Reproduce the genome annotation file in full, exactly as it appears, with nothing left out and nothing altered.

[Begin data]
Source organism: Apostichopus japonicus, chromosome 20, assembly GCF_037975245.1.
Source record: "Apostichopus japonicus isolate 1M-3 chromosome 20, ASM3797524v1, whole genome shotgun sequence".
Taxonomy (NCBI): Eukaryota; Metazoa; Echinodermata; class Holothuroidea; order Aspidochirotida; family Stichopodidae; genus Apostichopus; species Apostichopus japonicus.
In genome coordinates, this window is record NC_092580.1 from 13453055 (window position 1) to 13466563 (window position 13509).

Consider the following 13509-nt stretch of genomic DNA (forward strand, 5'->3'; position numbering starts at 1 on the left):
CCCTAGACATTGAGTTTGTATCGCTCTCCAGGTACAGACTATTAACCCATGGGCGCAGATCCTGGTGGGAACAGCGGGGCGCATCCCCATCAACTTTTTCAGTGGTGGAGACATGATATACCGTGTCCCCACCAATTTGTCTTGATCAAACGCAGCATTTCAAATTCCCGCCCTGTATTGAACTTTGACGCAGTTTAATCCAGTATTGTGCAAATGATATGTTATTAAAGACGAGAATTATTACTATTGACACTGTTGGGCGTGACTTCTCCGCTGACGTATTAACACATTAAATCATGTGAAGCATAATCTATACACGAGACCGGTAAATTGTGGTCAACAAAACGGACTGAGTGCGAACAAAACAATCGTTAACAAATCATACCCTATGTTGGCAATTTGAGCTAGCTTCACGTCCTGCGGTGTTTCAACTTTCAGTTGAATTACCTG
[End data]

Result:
Source organism: Apostichopus japonicus, chromosome 20, assembly GCF_037975245.1.
Source record: "Apostichopus japonicus isolate 1M-3 chromosome 20, ASM3797524v1, whole genome shotgun sequence".
Taxonomy (NCBI): Eukaryota; Metazoa; Echinodermata; class Holothuroidea; order Aspidochirotida; family Stichopodidae; genus Apostichopus; species Apostichopus japonicus.
In genome coordinates, this window is record NC_092580.1 from 13453055 (window position 1) to 13466563 (window position 13509).

Consider the following 13509-nt stretch of genomic DNA (forward strand, 5'->3'; position numbering starts at 1 on the left):
CCCTAGACATTGAGTTTGTATCGCTCTCCAGGTACAGACTATTAACCCATGGGCGCAGATCCTGGTGGGAACAGCGGGGCGCATCCCCATCAACTTTTTCAGTGGTGGAGACATGATATACCGTGTCCCCACCAATTTGTCTTGATCAAACGCAGCATTTCAAATTCCCGCCCTGTATTGAACTTTGACGCAGTTTAATCCAGTATTGTGCAAATGATATGTTATTAAAGACGAGAATTATTACTATTGACACTGTTGGGCGTGACTTCTCCGCTGACGTATTAACACATTAAATCATGTGAAGCATAATCTATACACGAGACCGGTAAATTGTGGTCAACAAAACGGACTGAGTGCGAACAAAACAATCGTTAACAAATCATACCCTATGTTGGCAATTTGAGCTAGCTTCACGTCCTGCGGTGTTTCAACTTTCAGTTGAATTACCTG